Behind the focusing ring is a narrow gold band carrying the Tamron brand and lens name. The 32 mm wide zoom ring is located immediately behind it. Most of this ring is covered by a 27 mm wide ridged rubber grip, which has a slightly different feel to the grip on the focusing ring.

      The trailing edge of the zoom ring is stamped with marks indicating the 10, 13, 15, 18, 20 and 24 mm focal length settings. These line up against a white line on the rear section of the lens barrel.

      The lens extends by about 10 mm when zooming in to the 24mm position. The front element doesn't rotate during focusing or zooming, enabling angle-critical attachments to be used without the need for re-adjustment. However, normal circular polarisers produce vignetting (corner darkening) at the widest angles of view.

      There's no aperture ring, and no built-in stabilisation but you can find an AF/MF slider switch between the zoom index mark and the lens attachment mark (a prominent red dot).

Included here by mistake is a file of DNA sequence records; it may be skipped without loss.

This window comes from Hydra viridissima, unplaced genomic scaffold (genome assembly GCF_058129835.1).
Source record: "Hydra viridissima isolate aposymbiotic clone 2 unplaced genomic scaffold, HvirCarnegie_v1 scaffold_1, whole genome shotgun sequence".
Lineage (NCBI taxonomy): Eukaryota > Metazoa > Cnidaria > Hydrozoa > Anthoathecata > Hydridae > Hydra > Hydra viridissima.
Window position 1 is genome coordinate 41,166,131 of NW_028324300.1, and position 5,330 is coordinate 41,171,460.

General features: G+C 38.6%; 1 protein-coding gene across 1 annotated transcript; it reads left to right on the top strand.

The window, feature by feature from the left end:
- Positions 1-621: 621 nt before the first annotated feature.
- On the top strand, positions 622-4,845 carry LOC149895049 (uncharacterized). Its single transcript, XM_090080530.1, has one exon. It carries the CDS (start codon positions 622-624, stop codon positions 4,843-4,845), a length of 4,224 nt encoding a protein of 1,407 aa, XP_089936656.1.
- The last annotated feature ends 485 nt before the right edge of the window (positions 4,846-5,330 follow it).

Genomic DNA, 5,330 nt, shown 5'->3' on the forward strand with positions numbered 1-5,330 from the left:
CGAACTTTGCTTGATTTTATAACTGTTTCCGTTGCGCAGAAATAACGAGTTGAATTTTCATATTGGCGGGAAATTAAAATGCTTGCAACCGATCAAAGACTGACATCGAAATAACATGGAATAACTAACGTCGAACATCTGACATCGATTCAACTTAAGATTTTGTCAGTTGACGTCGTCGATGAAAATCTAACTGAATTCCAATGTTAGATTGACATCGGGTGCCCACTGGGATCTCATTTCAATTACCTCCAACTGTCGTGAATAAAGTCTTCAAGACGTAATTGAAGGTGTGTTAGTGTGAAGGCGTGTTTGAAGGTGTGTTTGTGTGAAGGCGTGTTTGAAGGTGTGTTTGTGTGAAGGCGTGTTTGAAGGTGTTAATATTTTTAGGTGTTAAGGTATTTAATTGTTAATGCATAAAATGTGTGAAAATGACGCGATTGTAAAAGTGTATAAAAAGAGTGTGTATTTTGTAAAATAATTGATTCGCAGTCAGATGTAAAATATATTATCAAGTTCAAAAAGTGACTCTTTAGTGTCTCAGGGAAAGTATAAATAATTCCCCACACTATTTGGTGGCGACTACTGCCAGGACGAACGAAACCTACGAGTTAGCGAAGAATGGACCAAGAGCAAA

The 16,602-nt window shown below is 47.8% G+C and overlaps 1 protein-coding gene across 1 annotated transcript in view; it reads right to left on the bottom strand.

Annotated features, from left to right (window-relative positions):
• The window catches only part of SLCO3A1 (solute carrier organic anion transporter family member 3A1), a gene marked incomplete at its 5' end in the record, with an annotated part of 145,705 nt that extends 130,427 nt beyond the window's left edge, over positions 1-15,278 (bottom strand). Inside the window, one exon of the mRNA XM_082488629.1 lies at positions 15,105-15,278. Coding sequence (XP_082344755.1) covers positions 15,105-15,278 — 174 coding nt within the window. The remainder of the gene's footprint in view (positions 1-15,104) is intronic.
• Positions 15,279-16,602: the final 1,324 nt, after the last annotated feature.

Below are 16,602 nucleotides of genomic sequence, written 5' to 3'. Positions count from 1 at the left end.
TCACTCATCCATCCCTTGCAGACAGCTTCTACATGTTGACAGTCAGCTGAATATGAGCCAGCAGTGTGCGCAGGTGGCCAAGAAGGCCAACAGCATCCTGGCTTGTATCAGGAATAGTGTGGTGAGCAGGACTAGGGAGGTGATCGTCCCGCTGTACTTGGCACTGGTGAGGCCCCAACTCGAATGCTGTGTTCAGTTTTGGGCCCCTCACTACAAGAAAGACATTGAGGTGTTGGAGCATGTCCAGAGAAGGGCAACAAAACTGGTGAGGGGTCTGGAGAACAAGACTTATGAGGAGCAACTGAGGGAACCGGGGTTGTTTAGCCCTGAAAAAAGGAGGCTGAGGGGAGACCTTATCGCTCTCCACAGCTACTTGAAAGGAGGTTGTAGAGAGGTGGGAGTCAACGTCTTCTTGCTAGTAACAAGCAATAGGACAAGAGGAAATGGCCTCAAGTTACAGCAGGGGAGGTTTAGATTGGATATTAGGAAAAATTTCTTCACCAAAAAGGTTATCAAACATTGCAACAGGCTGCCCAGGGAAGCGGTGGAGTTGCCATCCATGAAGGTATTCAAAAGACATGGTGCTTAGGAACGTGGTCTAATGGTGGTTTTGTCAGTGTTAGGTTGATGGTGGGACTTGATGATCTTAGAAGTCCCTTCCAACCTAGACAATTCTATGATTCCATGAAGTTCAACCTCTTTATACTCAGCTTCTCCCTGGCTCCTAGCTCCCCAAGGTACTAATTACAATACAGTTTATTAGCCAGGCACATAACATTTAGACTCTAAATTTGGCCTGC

Despite its relatively compact size, the review lens was better balanced on the heavier Canon EOS 40D body we used for our tests than our smaller and lighter EOS 1100D. The lens barrel was long enough to provide comfortable handling and

      Versions of this lens with Canon and Nikon and Nikon mounts can be used on 'full frame' cameras in these brands – at a pinch. Although the image circle of the lens won't cover the full 36 x 24 mm frame and vignetting was severe at wider angles of view, by the time we had zoomed in to about 16mm on the Canon EOS 5D II the effect was small enough to be corrected easily in post-capture editing (particularly with raw files).

      Performance
      Although not a match for the Tamron 24-70mm lens we reviewed recently, the review lens showed itself to be a competent performer in our tests. Autofocusing was quite fast and responsive for a micro motor system and the associated buzzing wasn't loud enough to be distracting.

      Imatest showed the lens to be capable of matching the performance of the EOS 40D's 10-megapixel sensor and even exceeding it at times. Not unexpectedly, the highest resolutions were recorded a stop or two down from maximum aperture, as shown in the graph of our Imatest results below.